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April 23, 2020

Health Safety Guidance for FFL Retailers and Firearm Ranges


By John McNamara, NSSF Senior Director, Retail & Range Services

The pandemic has brought with it an intense stream of communication, especially those messages aimed at personal safety. But handwashing and social distancing are just the tip of the iceberg when it comes to keeping you, your staff and your customers safe. To enhance your safety processes as we continue to work through these coming months, NSSF® has created this list of suggested best practices aimed at the unique business environments of FFL retailers and firearm ranges.

Social Distancing for Firearm Retail Businesses

  • Create policies and signage directing customers or staff who display any COVID-19-related symptoms to please not visit your shop. Display this messaging in your store, on your website and via social media.
  • Avoid encouraging large crowds by staging visitors in the parking lot or some type of virtual “waiting room” in which an appointment can be assigned to individuals to limit and manage foot traffic.
  • Create “lanes” within your store that create a foot traffic flow that keeps folks six feet apart and all heading in the same direction up and down each isle, eventually leading them to the checkout area and then out of the store (the current grocery store model)
  • Provide personal protection equipment (gloves, face masks, face shields, etc.) to all staff, as well as to customers when possible.
  • Offer curbside pickup or delivery when possible. (You can put a sign that says “Ring doorbell” or “Call this number for pickup” on a stand in your parking lot for drive-up/curbside retail service.)
  • Install plexiglass barriers at checkout counters and workstations.
  • Greet folks at the door instead of inside when possible.

Social Distancing for Indoor Ranges

  • Close every-other lane on your range to provide ample space between shooters and those in training
  • Set capacity limitations for your range based on people per square foot
  • Ask customers to wait in their cars for lane availability and advise that the range will text them when it’s their turn.
  • Greet folks at the door instead of inside when possible

Hygiene for Firearm Retail Businesses

  • Clean commonly touched surfaces and each product after it is handled by your customers and staff.
  • Provide hand sanitizing stations for customers and staff.
  • Offer special shopping hours for senior citizens or those at higher risk for infection.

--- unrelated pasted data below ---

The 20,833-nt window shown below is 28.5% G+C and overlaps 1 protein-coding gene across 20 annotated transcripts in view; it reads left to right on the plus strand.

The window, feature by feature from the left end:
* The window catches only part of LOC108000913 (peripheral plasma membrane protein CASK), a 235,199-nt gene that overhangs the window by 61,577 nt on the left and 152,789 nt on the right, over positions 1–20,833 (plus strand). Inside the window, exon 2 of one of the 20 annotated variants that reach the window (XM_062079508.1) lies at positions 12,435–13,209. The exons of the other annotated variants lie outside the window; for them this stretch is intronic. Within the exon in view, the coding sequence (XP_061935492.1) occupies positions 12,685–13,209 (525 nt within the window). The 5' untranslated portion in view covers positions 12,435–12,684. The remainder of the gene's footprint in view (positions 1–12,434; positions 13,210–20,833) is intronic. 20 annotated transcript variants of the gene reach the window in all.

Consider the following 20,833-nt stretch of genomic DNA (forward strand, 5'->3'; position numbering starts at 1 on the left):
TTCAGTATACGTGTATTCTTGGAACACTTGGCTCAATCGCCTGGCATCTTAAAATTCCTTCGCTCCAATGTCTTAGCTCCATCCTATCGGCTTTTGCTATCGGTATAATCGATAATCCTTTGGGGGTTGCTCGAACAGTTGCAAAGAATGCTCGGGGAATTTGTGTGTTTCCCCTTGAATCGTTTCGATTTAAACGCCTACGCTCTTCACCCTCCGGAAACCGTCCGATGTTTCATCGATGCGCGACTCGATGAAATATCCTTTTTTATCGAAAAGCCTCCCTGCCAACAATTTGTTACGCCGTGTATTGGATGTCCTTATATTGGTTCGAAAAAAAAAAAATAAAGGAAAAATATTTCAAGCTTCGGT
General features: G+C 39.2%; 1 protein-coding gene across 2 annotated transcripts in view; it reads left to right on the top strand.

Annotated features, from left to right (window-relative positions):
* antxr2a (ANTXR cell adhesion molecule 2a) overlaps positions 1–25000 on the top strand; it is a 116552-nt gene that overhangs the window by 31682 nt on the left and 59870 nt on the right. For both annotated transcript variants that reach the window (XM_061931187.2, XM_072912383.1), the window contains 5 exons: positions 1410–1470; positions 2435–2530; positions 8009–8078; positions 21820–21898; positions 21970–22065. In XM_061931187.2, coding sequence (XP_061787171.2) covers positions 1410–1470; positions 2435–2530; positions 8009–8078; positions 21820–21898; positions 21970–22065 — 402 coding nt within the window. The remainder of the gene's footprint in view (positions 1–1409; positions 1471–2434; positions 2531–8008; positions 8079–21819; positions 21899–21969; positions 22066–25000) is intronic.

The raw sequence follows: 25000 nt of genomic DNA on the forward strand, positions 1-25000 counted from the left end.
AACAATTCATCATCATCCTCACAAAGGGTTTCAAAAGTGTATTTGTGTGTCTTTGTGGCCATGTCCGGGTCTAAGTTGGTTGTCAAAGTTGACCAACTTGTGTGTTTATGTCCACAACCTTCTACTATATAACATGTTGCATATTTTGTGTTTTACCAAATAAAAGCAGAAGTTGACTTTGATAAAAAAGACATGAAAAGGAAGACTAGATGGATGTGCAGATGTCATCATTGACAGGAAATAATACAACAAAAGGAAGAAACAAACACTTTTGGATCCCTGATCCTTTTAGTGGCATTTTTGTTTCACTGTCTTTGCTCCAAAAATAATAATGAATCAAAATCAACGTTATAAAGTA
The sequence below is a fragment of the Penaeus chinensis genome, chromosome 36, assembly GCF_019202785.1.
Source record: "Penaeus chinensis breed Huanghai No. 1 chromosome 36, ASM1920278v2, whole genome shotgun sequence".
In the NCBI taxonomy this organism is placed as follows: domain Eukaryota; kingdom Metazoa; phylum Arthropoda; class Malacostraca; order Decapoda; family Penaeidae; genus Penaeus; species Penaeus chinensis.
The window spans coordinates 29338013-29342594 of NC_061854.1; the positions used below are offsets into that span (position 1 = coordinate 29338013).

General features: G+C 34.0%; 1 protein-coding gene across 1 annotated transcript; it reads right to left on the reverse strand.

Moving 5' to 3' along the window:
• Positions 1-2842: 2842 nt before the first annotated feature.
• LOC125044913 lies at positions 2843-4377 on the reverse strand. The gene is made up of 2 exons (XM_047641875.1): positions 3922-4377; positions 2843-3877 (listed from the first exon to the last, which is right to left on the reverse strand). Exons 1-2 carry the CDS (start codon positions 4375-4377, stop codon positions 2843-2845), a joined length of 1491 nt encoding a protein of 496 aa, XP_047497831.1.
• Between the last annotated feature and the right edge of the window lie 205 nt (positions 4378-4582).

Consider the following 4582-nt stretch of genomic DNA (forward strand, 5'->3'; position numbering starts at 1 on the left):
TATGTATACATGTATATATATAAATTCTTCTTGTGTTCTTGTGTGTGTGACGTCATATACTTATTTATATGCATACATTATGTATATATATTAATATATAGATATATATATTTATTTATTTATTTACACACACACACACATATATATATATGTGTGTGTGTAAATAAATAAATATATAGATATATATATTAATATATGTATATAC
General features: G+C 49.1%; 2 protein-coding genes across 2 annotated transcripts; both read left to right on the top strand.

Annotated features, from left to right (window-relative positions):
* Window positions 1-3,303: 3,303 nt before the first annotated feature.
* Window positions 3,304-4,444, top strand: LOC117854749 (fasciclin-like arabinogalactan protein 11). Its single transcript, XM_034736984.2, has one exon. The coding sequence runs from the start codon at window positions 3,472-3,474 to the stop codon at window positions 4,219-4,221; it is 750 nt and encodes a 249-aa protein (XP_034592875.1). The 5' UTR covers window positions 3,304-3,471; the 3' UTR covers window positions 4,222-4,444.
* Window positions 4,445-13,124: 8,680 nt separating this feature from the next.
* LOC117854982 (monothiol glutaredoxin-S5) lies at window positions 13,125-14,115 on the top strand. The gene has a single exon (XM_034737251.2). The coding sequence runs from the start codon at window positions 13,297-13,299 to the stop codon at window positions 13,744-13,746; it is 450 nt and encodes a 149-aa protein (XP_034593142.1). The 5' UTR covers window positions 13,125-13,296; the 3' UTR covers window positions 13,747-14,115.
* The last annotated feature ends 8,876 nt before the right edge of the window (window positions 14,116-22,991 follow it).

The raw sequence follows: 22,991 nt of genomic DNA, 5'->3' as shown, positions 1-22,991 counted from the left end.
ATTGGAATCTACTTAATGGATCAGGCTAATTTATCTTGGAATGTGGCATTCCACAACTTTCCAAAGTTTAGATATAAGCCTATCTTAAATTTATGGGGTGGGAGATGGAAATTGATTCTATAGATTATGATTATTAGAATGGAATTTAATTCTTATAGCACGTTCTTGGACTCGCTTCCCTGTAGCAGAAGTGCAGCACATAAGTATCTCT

• Increase hand-washing awareness with small posters like this one.
  • Ask customers to wash their hands before they handle any firearm.

Hygiene for Indoor Ranges

  • Temporarily suspend firearm, accessory, and other equipment rentals such as eye and ear protection.
  • Remove any iPads or tablets that collect “waiver” information and that are shared among customers and transition to paper waivers or waivers on customer devices. If paper waivers are used, have your staff handle those waivers with latex or other safety gloves.
  • Sanitize shooting rests, benches, stations and lane dividers, target holders, target retrieval system controls and all other areas commonly used by your staff and customers.
  • Increase hand-washing awareness with small posters like this one.

These guidelines can be added to or integrated with your current safety plans, as well as printed out for employee distribution and posting in breakrooms, warehouses and other staff gathering places.

In addition to implementing the above best practices, NSSF invites you to take part in a new SHOT UniversityTM live webinar, “Retail & Indoor Range Operating Tactics in the COVID-19 Era.” The webinar takes place Monday, April 27, at 11:00 a.m. EST. Paul R. Bastean, Managing Director of Ultimate Defense Firing Range & Training Center, L.L.C.,  will walk those attending through a number of health-safety best practices FFLs are employing during the COVID-19 crisis. This webinar is free to industry members, but space is limited. To participate, RSVP here.

Retail & Indoor Range Operating Tactics in the COVID-19 Era  | SHOT UniversityTM Online
Monday, April 27 from 11 a.m. – 12 p.m. EST

 RSVP TODAY

To date, NSSF has been successful in having firearms businesses listed as essential and/or operating in nearly every U.S. state. However, poor social-distancing practices at retail and range establishments could reverse that trend and result in many of our industry’s businesses closing. Carefully evaluate all local, state and federal guidelines for personal and public safety in addition to the above list of best practices, craft a health safety policy for your business that meets those criteria and ensure your staff and customers follow the procedures you implement.

Please let us know if you have any questions or need help addressing a particular safety concern with your business. Also, if you’ve created a practice or policy that improves the health safety standards of your business that others would find valuable, we’d like to hear from you. Contact me at jmcnamara@nssf.org, or Zach Snow, Director, Retail & Range Business Development at zsnow@nssf.org. We’re here to help.

*Photo courtesy of American Shooting Center

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